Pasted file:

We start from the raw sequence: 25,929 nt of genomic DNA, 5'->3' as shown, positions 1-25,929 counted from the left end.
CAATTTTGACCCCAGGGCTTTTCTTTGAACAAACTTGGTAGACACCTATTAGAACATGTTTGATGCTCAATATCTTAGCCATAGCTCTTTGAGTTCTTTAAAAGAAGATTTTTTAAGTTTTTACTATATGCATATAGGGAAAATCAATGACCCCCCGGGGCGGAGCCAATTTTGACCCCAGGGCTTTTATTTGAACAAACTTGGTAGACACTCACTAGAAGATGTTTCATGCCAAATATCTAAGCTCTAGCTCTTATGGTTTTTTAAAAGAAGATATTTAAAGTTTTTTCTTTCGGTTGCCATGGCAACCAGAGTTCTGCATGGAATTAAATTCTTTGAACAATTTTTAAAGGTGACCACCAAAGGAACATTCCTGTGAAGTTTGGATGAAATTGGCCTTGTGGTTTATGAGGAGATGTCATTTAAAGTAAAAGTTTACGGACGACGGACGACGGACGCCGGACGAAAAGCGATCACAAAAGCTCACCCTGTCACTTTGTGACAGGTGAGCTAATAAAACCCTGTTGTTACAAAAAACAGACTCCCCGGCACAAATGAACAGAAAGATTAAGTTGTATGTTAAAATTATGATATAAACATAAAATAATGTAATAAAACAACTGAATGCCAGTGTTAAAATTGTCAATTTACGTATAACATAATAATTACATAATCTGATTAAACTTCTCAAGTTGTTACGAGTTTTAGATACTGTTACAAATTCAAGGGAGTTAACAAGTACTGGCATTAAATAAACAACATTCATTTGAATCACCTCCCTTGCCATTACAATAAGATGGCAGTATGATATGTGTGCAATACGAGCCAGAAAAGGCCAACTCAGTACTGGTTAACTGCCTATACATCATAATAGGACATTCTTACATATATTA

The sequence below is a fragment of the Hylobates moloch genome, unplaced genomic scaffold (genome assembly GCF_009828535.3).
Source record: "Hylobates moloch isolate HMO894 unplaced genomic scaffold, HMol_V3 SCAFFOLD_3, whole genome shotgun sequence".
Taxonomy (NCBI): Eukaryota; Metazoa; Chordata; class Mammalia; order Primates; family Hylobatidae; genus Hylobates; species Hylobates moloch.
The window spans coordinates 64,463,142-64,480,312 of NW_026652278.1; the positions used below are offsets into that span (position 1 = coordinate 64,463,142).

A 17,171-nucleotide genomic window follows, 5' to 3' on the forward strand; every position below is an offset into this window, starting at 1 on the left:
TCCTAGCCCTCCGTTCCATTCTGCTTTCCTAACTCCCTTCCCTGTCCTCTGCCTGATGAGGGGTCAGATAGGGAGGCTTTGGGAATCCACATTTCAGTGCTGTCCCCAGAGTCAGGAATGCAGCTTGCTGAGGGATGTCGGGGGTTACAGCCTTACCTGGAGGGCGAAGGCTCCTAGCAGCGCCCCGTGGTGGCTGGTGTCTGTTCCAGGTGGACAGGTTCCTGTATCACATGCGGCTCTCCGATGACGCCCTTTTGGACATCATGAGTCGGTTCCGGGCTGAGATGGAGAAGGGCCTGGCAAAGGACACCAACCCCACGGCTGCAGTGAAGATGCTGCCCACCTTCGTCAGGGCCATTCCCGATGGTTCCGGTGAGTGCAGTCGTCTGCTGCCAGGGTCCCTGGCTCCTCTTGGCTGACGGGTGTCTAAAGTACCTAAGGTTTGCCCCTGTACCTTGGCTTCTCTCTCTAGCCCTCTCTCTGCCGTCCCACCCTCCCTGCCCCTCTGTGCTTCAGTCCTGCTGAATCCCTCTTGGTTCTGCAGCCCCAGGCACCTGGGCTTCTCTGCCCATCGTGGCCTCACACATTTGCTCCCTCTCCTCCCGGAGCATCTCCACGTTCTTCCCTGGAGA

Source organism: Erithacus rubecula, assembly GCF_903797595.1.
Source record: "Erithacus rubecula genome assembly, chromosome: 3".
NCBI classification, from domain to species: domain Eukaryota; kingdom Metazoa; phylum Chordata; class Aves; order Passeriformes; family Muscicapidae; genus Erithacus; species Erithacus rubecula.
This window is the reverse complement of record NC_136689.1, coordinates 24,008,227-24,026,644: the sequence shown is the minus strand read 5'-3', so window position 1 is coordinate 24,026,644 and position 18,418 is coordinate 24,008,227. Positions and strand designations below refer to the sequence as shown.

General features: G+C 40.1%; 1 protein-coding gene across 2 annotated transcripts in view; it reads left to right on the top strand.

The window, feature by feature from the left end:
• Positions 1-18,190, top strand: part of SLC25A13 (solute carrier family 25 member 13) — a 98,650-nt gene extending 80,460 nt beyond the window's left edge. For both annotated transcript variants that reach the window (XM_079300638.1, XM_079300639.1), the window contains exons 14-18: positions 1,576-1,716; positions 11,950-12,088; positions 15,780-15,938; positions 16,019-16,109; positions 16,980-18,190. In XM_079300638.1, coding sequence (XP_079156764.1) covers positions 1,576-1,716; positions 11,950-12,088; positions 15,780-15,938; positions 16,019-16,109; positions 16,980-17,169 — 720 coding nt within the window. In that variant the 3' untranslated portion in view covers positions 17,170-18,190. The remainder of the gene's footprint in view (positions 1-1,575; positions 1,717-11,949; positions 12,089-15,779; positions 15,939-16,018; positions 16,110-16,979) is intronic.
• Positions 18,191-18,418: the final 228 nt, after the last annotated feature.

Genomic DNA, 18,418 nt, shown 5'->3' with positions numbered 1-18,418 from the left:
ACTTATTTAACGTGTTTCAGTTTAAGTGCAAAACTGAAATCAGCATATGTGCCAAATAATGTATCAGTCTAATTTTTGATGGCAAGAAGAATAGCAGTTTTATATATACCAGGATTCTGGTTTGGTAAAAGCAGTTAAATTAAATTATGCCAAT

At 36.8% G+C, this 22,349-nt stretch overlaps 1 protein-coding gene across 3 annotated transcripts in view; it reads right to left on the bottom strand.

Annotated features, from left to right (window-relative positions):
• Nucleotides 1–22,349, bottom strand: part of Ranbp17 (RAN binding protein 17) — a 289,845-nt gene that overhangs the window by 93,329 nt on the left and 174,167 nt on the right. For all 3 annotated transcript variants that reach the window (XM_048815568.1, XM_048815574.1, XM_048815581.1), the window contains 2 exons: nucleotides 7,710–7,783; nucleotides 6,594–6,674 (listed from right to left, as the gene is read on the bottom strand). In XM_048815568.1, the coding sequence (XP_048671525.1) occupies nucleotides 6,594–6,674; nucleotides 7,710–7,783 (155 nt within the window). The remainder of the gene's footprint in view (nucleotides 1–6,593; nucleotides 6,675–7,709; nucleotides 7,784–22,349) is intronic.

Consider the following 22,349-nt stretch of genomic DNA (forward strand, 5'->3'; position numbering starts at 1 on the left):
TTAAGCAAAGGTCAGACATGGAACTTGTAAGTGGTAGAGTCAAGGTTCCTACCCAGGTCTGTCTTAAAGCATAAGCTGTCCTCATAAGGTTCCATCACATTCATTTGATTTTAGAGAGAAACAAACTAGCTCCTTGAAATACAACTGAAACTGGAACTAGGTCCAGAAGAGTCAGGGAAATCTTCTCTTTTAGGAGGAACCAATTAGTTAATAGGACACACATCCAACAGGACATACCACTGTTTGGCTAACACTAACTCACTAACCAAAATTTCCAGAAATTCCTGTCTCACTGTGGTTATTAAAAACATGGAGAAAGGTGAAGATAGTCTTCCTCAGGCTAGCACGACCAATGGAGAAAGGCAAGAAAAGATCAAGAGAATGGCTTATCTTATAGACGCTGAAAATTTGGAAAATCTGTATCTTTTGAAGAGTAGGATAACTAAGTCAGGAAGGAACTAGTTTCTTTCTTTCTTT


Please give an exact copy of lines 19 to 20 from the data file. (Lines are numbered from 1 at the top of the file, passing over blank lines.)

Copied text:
At 36.8% G+C, this 22,349-nt stretch overlaps 1 protein-coding gene across 3 annotated transcripts in view; it reads right to left on the bottom strand.

Annotated features, from left to right (window-relative positions):